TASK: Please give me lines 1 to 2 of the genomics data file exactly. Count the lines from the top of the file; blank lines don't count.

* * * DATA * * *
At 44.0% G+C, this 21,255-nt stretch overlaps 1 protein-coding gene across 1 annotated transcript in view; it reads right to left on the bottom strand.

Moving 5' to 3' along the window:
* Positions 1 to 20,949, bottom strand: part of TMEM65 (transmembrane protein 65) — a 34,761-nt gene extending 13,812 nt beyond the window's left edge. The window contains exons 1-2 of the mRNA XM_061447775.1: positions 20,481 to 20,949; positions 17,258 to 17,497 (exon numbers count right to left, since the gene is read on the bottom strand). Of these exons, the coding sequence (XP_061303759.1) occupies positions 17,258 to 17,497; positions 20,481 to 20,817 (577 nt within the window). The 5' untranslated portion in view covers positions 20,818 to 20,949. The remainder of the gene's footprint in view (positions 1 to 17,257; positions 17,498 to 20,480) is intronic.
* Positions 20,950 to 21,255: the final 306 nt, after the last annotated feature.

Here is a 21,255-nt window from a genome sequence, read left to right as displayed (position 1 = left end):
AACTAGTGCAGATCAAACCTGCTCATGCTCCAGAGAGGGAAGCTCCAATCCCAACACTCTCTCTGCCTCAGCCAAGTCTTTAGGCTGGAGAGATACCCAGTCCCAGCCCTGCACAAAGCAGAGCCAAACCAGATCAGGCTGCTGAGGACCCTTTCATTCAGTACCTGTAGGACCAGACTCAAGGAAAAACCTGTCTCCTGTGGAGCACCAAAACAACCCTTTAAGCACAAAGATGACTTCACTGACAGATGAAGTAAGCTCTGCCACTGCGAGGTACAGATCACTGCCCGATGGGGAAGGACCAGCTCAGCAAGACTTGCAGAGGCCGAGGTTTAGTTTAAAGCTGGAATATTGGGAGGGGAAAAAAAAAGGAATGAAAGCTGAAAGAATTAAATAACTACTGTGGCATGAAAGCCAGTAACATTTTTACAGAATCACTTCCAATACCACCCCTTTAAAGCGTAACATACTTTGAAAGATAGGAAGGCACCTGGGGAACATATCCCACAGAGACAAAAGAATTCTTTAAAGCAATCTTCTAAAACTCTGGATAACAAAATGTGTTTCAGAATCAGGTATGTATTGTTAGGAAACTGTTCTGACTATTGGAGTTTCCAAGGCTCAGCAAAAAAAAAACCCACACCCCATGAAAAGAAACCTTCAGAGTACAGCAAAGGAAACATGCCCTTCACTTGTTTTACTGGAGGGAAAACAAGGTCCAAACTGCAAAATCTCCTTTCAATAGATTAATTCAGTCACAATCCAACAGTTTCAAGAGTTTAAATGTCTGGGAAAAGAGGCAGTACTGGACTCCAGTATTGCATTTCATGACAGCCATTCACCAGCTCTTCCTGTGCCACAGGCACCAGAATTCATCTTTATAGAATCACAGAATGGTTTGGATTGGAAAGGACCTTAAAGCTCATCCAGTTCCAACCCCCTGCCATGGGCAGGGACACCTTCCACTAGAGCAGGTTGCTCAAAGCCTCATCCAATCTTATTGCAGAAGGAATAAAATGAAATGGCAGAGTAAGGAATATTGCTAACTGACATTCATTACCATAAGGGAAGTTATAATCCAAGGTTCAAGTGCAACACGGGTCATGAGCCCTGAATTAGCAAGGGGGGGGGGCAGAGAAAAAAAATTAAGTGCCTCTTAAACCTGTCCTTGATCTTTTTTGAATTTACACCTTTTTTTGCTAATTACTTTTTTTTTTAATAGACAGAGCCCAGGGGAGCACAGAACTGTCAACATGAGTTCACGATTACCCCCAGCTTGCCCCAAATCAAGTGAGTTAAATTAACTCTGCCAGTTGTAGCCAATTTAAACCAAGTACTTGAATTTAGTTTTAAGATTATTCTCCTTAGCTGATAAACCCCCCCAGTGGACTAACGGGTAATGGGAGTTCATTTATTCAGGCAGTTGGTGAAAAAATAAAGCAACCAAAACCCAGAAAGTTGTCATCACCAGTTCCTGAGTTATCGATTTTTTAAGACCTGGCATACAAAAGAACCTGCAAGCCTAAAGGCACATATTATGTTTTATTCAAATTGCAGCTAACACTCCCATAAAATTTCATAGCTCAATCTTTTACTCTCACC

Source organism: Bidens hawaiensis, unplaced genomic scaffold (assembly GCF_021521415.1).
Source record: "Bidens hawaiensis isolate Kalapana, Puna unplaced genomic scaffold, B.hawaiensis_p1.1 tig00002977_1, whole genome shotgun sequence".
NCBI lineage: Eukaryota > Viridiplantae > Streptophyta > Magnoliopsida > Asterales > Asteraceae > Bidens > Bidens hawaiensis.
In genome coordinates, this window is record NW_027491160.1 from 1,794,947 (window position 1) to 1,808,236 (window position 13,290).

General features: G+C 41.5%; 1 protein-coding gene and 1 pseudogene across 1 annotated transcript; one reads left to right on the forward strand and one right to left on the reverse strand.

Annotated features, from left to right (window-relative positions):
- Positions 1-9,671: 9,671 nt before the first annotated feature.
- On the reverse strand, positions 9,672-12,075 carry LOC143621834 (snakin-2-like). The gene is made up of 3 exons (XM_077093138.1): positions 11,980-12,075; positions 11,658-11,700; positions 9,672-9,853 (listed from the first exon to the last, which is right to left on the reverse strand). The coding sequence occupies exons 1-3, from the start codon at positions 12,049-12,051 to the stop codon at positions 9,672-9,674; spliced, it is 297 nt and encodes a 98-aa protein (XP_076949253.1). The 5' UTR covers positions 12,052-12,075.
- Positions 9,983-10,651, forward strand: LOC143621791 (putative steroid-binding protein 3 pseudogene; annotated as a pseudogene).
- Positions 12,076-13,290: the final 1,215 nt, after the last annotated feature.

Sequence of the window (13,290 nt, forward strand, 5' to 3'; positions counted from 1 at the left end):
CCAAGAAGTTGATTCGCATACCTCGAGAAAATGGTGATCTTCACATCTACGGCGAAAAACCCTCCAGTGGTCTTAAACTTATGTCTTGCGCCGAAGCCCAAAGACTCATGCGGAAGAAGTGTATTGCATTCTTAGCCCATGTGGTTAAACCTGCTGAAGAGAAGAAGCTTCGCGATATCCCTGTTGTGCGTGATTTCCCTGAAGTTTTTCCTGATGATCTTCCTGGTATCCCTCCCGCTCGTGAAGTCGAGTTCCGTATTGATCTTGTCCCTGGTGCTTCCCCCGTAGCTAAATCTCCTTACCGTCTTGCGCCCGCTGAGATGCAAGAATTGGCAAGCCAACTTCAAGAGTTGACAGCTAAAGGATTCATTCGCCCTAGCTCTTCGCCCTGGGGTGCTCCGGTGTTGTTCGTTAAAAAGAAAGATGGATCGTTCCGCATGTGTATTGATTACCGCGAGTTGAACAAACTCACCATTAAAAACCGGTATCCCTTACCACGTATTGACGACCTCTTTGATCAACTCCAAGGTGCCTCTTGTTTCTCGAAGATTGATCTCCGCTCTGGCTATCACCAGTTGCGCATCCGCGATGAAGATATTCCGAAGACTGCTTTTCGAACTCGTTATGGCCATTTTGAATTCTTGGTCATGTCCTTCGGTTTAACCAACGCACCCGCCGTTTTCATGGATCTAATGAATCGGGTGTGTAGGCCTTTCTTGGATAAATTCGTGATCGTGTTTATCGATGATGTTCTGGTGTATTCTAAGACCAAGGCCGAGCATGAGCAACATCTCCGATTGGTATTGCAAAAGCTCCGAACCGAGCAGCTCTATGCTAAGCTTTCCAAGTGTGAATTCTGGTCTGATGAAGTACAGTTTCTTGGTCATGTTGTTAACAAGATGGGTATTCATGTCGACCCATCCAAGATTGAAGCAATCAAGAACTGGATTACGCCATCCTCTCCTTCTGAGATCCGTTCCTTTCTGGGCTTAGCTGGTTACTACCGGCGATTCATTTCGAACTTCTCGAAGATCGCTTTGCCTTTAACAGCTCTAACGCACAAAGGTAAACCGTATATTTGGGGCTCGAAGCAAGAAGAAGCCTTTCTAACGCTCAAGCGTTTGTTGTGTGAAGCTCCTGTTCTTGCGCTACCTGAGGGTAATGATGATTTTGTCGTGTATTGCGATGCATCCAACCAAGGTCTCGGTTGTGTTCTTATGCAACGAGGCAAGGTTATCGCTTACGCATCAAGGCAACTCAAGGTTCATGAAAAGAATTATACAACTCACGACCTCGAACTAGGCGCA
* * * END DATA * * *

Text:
At 44.0% G+C, this 21,255-nt stretch overlaps 1 protein-coding gene across 1 annotated transcript in view; it reads right to left on the bottom strand.

Moving 5' to 3' along the window: